Kivu Ruhorahoza's arresting feature reveals a series of cryptic and loosely connected narrative shards. Each depicts an uneasy encounter between an African woman and a male figure of authority or menace, be he a nineteenth century white explorer, a twenty-first century Western journalist, or a Rwandan man performing reconnaissance for a shadowy internal agency. In each story, a female figure is an object of lust, surveillance, fascination, or violence, inevitably disappearing from the narrative. Every disappearance becomes a sort of chorus, punctuated by enigmatic images and haunting musical soundscapes. Considering the film's title ("aimless wanderer" originally described hapless European explorers), one might indeed ask whether the female avatar of these stories may be a metaphor for Rwanda itself: colonized, objectified, and struggling to calibrate cultural gains, including gains for women, with reactionary policies and sentiments. Such questions haunt the periphery of this provocative film whose narrative core remains a reservoir of mystery. —S.K.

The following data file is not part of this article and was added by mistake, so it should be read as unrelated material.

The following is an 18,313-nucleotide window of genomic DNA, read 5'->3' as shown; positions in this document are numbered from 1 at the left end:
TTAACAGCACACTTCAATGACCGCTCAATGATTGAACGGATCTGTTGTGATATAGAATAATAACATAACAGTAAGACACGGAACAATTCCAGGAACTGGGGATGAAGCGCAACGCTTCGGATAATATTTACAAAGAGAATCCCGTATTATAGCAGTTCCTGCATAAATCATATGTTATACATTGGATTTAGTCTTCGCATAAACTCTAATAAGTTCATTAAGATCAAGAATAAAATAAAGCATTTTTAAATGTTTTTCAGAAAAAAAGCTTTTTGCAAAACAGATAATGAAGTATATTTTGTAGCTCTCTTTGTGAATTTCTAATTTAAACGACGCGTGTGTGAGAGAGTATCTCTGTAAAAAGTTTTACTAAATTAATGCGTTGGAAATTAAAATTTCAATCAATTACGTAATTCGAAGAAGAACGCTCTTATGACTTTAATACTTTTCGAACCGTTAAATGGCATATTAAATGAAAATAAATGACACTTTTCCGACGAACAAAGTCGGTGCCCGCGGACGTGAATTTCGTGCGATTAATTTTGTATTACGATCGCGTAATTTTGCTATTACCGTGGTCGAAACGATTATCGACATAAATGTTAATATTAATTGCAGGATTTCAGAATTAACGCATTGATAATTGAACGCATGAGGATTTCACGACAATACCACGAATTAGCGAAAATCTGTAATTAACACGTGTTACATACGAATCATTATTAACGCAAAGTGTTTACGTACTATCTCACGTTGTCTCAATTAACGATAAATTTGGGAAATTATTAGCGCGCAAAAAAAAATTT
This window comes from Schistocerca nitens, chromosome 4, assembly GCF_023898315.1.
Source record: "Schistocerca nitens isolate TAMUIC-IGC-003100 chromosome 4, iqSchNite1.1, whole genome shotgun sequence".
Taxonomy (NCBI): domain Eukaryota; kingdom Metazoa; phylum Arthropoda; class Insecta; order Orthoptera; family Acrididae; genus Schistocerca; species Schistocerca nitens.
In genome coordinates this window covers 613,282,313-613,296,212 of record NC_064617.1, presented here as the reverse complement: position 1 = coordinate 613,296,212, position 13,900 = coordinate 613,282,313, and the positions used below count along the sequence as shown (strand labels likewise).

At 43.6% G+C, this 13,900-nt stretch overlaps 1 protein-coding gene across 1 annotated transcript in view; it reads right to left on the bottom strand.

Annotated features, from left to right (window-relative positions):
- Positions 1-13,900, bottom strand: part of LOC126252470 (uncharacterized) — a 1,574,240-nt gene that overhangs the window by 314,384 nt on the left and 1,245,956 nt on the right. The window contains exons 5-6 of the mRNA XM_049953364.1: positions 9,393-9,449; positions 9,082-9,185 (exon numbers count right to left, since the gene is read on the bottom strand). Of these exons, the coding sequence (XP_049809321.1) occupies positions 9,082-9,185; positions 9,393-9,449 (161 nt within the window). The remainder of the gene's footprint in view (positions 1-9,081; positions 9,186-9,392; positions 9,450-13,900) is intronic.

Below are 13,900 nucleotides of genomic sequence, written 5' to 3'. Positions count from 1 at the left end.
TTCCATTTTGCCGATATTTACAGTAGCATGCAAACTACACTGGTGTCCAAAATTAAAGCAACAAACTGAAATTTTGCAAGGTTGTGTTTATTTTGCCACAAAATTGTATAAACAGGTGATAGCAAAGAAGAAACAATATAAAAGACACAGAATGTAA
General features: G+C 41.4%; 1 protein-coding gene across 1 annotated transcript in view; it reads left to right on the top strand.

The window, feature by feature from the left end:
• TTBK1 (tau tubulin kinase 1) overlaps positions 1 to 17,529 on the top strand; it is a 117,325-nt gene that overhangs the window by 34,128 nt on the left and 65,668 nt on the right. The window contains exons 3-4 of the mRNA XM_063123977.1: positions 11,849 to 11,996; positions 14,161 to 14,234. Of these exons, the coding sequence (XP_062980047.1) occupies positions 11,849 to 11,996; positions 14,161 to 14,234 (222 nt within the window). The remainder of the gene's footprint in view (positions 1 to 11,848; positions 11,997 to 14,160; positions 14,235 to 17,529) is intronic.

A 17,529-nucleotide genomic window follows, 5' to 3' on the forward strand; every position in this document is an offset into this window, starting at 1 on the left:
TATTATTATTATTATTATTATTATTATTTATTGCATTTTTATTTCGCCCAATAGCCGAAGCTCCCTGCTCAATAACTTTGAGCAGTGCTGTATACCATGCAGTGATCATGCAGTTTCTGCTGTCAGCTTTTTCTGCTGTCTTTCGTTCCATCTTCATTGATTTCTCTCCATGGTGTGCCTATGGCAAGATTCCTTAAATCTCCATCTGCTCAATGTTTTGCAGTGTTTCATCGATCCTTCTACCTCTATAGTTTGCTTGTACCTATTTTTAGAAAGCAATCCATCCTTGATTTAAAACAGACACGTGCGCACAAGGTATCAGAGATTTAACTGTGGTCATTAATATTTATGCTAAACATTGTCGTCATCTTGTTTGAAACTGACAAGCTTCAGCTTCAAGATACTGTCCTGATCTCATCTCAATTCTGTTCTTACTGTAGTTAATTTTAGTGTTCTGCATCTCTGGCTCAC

Kivu Ruhorahoza's first feature, Grey Matter, received the Jury Special Mention for Best Emerging Filmmaker and Best Actor award, Tribeca Film Festival 2011; Best Director and Signis Award, Cordoba African Film Festival; Jury Prize, Khouribga African Film Festival; and Grand Prize, Tübingen French Film Festival. Ruhorahoza was the 2012 Rolex Mentor and Protégé nominee, and his project Jomo was selected for Cinemas du Monde selection at the 2012 Cannes Film Festival, 2012 CineMart Rotterdam, and Boost! Binger Film Lab for script advisory by Molly Stensgaard.